The U.S Food and Drug Administration (FDA) has granted approval for Ocaliva (obeticholic acid) for the treatment of primary biliary cholangitis (PBC).
Primary biliary cholangitis is a rare chronic liver disease where the bile ducts in the liver become inflamed causing accumulation of bile, leading to scarring of liver or cirrhosis.
‘The U.S. Food and Drug Administration granted accelerated approval for Ocaliva (obeticholic acid) for the treatment of primary biliary cholangitis (PBC).’
The only approved treatment for PBC was ursodeoxycholic acid (UDCA) and patients who respond inadequately to this treatment can use Ocaliva in combination with UDCA.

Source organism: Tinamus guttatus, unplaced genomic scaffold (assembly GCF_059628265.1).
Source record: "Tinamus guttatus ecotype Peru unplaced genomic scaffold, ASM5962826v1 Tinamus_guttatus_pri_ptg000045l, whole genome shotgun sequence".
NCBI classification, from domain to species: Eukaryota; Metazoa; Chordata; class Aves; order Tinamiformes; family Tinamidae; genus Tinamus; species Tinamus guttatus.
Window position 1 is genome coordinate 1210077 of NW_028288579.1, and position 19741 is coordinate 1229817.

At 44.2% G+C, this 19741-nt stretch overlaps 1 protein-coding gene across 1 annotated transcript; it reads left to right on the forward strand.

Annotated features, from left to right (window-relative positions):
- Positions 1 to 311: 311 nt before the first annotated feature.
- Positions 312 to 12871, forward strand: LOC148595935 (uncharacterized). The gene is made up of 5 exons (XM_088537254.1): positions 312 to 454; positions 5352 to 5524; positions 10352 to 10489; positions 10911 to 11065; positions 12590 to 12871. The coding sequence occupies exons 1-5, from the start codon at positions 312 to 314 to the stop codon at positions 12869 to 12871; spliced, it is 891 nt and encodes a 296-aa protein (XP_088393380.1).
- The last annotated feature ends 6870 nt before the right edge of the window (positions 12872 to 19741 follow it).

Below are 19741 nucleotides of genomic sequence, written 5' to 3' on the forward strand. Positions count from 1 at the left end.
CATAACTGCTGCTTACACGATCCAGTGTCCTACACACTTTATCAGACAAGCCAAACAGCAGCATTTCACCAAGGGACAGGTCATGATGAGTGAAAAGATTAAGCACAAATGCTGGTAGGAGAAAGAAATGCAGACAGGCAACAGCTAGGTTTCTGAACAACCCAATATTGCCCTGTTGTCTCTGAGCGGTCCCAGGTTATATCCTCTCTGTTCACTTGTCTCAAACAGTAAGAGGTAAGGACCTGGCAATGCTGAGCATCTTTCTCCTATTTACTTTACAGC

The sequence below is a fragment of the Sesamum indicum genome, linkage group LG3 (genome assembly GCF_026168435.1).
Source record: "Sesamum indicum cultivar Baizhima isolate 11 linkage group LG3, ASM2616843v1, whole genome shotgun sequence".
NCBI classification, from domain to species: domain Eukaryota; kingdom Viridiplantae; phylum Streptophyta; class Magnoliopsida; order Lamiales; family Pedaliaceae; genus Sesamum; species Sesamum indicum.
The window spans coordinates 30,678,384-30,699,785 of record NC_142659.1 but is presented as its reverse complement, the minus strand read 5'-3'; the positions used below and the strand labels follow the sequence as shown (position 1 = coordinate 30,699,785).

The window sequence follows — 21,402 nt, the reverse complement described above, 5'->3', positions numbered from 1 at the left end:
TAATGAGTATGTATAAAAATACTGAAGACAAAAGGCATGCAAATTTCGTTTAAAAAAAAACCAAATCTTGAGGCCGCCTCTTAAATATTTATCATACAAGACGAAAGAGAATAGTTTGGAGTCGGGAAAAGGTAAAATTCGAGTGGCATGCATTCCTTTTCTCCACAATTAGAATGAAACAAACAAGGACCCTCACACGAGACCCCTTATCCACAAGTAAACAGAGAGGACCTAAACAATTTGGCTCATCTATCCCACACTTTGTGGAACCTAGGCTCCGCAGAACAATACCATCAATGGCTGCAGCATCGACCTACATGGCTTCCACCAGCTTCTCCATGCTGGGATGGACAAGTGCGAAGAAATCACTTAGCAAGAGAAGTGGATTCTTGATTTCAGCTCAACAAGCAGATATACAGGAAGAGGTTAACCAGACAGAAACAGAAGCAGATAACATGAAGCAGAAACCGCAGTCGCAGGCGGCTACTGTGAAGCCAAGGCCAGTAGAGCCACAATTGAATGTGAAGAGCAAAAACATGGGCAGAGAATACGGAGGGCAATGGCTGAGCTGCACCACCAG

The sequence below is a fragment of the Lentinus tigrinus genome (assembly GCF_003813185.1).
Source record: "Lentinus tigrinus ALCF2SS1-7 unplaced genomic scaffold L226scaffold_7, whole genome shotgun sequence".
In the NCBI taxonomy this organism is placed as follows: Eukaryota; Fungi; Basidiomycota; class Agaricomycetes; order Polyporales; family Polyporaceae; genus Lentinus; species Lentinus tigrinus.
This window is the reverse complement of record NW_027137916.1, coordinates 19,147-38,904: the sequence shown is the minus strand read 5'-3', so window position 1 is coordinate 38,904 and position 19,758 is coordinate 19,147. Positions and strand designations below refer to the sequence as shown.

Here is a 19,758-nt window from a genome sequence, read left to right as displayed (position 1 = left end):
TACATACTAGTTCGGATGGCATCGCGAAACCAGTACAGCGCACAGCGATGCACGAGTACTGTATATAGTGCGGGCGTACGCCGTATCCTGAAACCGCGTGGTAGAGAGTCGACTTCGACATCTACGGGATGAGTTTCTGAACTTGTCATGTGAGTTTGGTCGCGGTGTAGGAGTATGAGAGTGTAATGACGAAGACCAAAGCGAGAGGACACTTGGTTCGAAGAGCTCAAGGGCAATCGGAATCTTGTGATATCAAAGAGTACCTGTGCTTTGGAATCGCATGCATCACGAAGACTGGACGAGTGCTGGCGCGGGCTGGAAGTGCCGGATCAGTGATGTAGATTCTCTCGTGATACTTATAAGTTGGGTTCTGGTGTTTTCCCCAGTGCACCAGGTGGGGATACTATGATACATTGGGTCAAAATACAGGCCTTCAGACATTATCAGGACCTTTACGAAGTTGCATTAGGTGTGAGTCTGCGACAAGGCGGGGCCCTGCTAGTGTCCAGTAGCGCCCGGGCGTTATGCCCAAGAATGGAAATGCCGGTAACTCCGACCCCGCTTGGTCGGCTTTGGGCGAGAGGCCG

Ocaliva interacts with farnesoid X receptor (FXR), which plays a key role in bile acid regulation. By binding to this receptor Oclavia suppresses bile accumulation and increases the flow, leading to a reduction in bile levels in the liver.
The drug was tested in 216 participants, wherein after one-year of follow-up, reductions in bile levels was higher among Ocaliva-treated participants compared to placebo-treated participants.
Some of the side effects of Ocaliva include fatigue, abdominal pain, throat pain, dizziness and itching of the skin. Ocaliva is manufactured by New York-based Intercept Pharmaceuticals.